Think Piece. The World without Deposit and without Precaution From Rachel Carson to the 4th WEEC: A journey of learning in a changing world

  • M Salomone


My environmental commitment started long ago. Those were the years of Rachel Carson’s Silent Spring, when the concern of more sensitive people focused (not necessarily in order of importance) on water pollution caused by detergents, on the carcinogenic effects of pesticides in agriculture and artificial colourings and preservatives in foods, on nuclear danger, on hunger in what was then called the Third World, where decolonisation was in progress. Television brought into homes black and white images of tanks in the streets or crowds in revolt; of great personalities sending out messages of peace and justice and feeding the hopes of democracy. Today the images of the first come in colour, but those of the second are in short supply. They were the years of great change in countries that are now part of the G7 or the OECD.1 Cement and asphalt were on the rise, supermarkets were opening and small shops closing, loose foods (sold by weight and wrapped up on the spot) were disappearing from the shelves and ready-made foods were taking their place. For one Italian writer (Pierpaolo Pasolini, murdered in 1975), those were the years of the ‘disappearance of the fireflies’ – that charming insect that no longer lights up the hot summer nights because of the pollution and the urban sprawl. To paraphrase Rachel Carson, we had entered the era of the ‘dark summer’. For me, a young boy at the time, it was also the era of the ‘no deposit/no return’ disposable bottles of beer or milk, etc. For the wealthy world this was the sign of achieved affluence. Millions of people were breathing a sigh of relief. After two world wars, after the difficult 1950s (which millions of immigrants had spent in mine shafts or on assembly lines), it was the sign of liberation from sacrifice and woes. Instead, it was the sign of the next collapse.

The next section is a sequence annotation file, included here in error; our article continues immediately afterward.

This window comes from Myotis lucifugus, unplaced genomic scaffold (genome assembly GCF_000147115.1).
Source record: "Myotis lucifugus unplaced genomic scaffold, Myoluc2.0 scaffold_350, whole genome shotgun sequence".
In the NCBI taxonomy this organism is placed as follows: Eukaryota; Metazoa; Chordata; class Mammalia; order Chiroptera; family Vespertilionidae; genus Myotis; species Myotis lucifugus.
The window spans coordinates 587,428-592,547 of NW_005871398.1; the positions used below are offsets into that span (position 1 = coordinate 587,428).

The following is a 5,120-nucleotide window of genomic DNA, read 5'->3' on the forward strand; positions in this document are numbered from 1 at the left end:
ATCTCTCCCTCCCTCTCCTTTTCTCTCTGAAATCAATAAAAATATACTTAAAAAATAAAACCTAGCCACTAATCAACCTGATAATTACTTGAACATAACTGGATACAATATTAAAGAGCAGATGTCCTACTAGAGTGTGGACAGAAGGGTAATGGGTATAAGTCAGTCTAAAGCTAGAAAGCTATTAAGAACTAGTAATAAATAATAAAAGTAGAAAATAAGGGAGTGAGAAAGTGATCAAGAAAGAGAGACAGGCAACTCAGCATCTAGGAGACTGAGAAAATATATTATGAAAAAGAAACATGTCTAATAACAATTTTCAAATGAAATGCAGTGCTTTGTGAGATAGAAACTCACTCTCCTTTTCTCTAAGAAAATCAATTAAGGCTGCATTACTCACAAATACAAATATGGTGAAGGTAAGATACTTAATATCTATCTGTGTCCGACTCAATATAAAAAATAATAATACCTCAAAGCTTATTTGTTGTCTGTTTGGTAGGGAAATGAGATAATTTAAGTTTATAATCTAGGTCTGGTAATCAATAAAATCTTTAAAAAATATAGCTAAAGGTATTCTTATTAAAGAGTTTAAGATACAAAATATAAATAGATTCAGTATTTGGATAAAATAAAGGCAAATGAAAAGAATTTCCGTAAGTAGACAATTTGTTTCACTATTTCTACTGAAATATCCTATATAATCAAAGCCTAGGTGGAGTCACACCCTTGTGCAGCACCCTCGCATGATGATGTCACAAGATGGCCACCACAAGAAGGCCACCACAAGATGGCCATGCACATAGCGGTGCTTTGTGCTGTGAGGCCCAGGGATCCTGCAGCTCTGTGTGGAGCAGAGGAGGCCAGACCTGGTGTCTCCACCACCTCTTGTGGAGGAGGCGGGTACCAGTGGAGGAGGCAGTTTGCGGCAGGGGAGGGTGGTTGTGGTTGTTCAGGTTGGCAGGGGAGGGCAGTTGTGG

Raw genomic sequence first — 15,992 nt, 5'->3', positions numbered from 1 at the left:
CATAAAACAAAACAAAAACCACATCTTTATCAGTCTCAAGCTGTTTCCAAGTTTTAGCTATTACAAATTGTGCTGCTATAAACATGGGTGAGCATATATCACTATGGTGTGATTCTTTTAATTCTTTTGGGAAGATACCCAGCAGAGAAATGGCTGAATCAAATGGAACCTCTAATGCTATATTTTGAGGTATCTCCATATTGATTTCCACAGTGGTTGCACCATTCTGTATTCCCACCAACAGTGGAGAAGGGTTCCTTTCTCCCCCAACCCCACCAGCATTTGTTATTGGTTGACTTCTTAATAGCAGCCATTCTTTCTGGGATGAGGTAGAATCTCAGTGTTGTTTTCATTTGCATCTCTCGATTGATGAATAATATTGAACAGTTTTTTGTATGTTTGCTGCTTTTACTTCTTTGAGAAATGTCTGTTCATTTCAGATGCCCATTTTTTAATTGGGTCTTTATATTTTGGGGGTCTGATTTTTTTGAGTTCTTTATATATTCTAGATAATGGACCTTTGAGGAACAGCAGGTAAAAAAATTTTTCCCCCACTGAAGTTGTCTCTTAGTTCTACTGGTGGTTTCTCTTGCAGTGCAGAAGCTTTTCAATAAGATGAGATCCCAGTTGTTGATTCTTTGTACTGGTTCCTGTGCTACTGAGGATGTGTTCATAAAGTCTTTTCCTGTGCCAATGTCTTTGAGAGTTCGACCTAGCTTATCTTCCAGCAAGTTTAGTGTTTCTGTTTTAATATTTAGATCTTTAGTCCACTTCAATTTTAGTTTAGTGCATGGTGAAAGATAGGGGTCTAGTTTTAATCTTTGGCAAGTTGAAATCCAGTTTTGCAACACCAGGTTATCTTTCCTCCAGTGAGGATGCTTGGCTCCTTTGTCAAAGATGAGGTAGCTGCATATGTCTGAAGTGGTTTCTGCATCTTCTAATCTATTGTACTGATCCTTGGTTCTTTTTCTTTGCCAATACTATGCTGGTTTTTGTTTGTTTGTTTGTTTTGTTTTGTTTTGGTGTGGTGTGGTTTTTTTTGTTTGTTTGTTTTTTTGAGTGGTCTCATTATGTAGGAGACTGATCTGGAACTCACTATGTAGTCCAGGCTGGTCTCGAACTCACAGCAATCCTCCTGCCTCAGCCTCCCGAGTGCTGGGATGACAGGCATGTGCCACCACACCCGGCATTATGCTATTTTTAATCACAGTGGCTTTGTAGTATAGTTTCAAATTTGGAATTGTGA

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eISSN: 2411-5959
print ISSN: 1810-0333